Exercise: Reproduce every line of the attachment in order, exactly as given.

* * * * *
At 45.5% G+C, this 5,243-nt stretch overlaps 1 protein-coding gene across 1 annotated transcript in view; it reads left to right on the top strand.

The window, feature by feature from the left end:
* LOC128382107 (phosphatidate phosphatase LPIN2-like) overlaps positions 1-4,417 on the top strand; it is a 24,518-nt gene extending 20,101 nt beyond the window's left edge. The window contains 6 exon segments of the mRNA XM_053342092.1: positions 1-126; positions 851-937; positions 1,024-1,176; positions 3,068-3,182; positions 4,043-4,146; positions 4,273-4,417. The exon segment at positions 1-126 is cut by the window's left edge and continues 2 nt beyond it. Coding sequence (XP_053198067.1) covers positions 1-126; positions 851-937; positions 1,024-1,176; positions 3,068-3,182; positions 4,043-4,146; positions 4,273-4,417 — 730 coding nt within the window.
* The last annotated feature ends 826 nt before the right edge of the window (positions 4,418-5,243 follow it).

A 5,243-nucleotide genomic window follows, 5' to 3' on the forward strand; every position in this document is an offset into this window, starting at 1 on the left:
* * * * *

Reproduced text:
At 45.5% G+C, this 5,243-nt stretch overlaps 1 protein-coding gene across 1 annotated transcript in view; it reads left to right on the top strand.

The window, feature by feature from the left end:
* LOC128382107 (phosphatidate phosphatase LPIN2-like) overlaps positions 1-4,417 on the top strand; it is a 24,518-nt gene extending 20,101 nt beyond the window's left edge. The window contains 6 exon segments of the mRNA XM_053342092.1: positions 1-126; positions 851-937; positions 1,024-1,176; positions 3,068-3,182; positions 4,043-4,146; positions 4,273-4,417. The exon segment at positions 1-126 is cut by the window's left edge and continues 2 nt beyond it. Coding sequence (XP_053198067.1) covers positions 1-126; positions 851-937; positions 1,024-1,176; positions 3,068-3,182; positions 4,043-4,146; positions 4,273-4,417 — 730 coding nt within the window.
* The last annotated feature ends 826 nt before the right edge of the window (positions 4,418-5,243 follow it).

A 5,243-nucleotide genomic window follows, 5' to 3' on the forward strand; every position in this document is an offset into this window, starting at 1 on the left: